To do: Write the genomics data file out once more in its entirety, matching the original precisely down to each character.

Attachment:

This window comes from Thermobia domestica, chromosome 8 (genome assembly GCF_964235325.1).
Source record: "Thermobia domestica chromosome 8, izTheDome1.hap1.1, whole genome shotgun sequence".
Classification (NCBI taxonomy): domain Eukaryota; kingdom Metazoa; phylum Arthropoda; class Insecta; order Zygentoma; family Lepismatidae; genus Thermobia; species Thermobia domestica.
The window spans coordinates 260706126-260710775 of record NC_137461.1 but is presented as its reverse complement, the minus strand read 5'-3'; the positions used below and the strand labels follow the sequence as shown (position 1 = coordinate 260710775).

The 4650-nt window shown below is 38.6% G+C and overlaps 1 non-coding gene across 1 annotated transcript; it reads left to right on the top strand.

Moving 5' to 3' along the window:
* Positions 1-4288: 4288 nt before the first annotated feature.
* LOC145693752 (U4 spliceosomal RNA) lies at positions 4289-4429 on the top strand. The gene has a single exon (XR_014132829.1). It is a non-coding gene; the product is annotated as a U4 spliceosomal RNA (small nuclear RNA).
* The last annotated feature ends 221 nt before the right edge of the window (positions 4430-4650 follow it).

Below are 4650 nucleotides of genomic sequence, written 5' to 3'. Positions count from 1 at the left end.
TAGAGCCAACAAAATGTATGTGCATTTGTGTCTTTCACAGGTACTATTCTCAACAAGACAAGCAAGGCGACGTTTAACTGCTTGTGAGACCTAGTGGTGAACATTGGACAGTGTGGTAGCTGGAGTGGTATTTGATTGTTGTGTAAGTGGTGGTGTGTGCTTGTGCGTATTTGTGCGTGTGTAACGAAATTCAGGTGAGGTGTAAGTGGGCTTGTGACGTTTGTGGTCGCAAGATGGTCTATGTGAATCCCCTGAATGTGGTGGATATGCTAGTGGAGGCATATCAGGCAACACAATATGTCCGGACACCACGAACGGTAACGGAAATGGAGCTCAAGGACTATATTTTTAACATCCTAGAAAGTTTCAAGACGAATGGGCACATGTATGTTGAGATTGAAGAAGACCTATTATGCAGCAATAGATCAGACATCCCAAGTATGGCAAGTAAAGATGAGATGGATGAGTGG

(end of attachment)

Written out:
This window comes from Thermobia domestica, chromosome 8 (genome assembly GCF_964235325.1).
Source record: "Thermobia domestica chromosome 8, izTheDome1.hap1.1, whole genome shotgun sequence".
Classification (NCBI taxonomy): domain Eukaryota; kingdom Metazoa; phylum Arthropoda; class Insecta; order Zygentoma; family Lepismatidae; genus Thermobia; species Thermobia domestica.
The window spans coordinates 260706126-260710775 of record NC_137461.1 but is presented as its reverse complement, the minus strand read 5'-3'; the positions used below and the strand labels follow the sequence as shown (position 1 = coordinate 260710775).

The 4650-nt window shown below is 38.6% G+C and overlaps 1 non-coding gene across 1 annotated transcript; it reads left to right on the top strand.

Moving 5' to 3' along the window:
* Positions 1-4288: 4288 nt before the first annotated feature.
* LOC145693752 (U4 spliceosomal RNA) lies at positions 4289-4429 on the top strand. The gene has a single exon (XR_014132829.1). It is a non-coding gene; the product is annotated as a U4 spliceosomal RNA (small nuclear RNA).
* The last annotated feature ends 221 nt before the right edge of the window (positions 4430-4650 follow it).

Below are 4650 nucleotides of genomic sequence, written 5' to 3'. Positions count from 1 at the left end.
TAGAGCCAACAAAATGTATGTGCATTTGTGTCTTTCACAGGTACTATTCTCAACAAGACAAGCAAGGCGACGTTTAACTGCTTGTGAGACCTAGTGGTGAACATTGGACAGTGTGGTAGCTGGAGTGGTATTTGATTGTTGTGTAAGTGGTGGTGTGTGCTTGTGCGTATTTGTGCGTGTGTAACGAAATTCAGGTGAGGTGTAAGTGGGCTTGTGACGTTTGTGGTCGCAAGATGGTCTATGTGAATCCCCTGAATGTGGTGGATATGCTAGTGGAGGCATATCAGGCAACACAATATGTCCGGACACCACGAACGGTAACGGAAATGGAGCTCAAGGACTATATTTTTAACATCCTAGAAAGTTTCAAGACGAATGGGCACATGTATGTTGAGATTGAAGAAGACCTATTATGCAGCAATAGATCAGACATCCCAAGTATGGCAAGTAAAGATGAGATGGATGAGTGG